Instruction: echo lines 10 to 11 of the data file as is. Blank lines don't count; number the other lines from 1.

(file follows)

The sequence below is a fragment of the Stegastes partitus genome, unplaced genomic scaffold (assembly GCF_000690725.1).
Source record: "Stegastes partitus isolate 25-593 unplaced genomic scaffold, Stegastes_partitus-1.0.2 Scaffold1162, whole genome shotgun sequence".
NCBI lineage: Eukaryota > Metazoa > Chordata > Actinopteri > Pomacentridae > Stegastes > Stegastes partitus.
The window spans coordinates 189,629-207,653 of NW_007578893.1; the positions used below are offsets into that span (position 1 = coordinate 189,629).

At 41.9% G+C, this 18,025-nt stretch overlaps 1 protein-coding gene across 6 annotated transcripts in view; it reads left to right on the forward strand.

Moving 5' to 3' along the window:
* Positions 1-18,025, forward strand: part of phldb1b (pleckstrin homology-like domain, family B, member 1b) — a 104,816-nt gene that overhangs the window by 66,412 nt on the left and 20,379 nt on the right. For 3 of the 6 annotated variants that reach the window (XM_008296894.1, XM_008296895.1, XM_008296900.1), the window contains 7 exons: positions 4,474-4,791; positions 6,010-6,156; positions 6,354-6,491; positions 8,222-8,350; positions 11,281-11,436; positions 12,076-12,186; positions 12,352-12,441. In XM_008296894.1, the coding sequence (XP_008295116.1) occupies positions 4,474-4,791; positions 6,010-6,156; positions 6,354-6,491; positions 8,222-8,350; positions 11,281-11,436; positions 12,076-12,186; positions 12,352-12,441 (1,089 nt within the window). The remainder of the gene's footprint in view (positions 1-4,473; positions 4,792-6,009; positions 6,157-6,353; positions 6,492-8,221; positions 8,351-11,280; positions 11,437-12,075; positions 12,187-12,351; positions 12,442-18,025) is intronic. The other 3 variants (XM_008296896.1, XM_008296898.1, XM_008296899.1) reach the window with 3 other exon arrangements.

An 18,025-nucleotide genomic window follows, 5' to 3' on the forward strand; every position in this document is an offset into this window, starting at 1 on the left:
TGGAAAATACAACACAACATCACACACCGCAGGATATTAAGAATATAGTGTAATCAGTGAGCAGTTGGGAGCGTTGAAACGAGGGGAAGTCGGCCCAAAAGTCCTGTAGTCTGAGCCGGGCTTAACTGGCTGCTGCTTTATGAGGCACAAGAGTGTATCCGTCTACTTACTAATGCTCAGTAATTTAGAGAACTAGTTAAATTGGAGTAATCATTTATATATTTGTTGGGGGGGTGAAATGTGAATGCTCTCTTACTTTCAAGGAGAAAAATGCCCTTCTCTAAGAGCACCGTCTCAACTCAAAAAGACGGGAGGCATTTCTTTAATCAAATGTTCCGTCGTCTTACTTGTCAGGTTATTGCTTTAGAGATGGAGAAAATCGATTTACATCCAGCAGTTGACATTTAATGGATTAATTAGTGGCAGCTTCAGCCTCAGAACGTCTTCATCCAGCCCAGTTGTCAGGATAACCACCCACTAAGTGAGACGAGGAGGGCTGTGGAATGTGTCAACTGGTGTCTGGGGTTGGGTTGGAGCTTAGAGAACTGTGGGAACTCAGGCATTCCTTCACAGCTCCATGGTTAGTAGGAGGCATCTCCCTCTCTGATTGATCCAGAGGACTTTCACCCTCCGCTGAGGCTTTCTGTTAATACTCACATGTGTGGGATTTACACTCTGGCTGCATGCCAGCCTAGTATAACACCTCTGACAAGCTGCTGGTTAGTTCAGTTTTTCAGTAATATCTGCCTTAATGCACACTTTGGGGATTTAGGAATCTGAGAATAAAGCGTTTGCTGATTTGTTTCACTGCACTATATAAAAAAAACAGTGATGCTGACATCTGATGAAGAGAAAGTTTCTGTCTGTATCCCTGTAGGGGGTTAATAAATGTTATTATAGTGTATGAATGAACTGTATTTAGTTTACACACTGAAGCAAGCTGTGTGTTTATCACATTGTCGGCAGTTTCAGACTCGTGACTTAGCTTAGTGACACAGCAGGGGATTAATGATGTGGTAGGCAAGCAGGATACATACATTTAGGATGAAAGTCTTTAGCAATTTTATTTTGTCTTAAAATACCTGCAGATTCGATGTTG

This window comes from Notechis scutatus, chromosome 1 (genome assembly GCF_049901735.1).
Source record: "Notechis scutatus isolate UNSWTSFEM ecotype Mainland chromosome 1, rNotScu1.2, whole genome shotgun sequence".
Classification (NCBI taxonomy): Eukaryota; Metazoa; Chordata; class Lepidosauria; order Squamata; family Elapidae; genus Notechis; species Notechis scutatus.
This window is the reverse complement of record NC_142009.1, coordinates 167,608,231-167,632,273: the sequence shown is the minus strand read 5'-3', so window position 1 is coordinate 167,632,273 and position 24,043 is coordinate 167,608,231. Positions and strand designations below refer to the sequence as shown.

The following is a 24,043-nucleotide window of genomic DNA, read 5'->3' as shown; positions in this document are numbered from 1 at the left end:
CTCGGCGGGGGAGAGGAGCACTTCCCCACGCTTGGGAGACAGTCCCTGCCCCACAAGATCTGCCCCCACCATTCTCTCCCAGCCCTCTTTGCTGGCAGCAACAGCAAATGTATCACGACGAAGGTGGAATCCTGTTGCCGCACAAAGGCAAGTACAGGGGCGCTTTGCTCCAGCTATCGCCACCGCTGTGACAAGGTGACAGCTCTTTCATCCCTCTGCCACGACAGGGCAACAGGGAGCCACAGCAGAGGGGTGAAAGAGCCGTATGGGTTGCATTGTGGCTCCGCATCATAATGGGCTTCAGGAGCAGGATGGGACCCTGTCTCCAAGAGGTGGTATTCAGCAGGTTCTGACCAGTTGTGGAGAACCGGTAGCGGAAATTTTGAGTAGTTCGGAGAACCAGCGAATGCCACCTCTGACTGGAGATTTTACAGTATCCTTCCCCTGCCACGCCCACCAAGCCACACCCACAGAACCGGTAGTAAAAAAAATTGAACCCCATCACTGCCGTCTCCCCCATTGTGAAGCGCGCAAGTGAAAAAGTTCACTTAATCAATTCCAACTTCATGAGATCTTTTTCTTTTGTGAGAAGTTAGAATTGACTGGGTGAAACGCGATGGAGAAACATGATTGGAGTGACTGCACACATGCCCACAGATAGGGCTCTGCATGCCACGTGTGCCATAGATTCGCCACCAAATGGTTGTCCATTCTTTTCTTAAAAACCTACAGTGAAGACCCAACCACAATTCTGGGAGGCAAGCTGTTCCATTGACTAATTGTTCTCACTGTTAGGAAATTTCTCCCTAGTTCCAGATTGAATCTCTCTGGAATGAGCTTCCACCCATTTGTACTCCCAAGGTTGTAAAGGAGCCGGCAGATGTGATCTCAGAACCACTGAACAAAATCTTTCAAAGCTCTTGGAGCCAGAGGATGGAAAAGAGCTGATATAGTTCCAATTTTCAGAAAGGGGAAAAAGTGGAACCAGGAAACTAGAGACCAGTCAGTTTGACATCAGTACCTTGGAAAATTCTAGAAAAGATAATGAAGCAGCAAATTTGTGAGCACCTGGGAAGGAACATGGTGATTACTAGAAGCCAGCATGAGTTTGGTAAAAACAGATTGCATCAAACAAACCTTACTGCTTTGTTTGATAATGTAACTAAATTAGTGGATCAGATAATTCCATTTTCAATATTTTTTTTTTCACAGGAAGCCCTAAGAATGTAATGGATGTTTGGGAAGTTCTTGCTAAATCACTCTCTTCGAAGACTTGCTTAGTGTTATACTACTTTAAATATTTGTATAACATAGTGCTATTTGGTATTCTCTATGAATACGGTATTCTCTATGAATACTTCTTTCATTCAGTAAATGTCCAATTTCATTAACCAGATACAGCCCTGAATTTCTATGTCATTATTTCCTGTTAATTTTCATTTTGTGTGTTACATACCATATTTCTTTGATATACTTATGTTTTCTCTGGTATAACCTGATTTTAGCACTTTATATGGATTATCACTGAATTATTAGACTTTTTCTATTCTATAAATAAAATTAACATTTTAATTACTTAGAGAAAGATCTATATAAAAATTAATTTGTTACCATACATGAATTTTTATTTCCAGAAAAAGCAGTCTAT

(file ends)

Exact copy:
This window comes from Notechis scutatus, chromosome 1 (genome assembly GCF_049901735.1).
Source record: "Notechis scutatus isolate UNSWTSFEM ecotype Mainland chromosome 1, rNotScu1.2, whole genome shotgun sequence".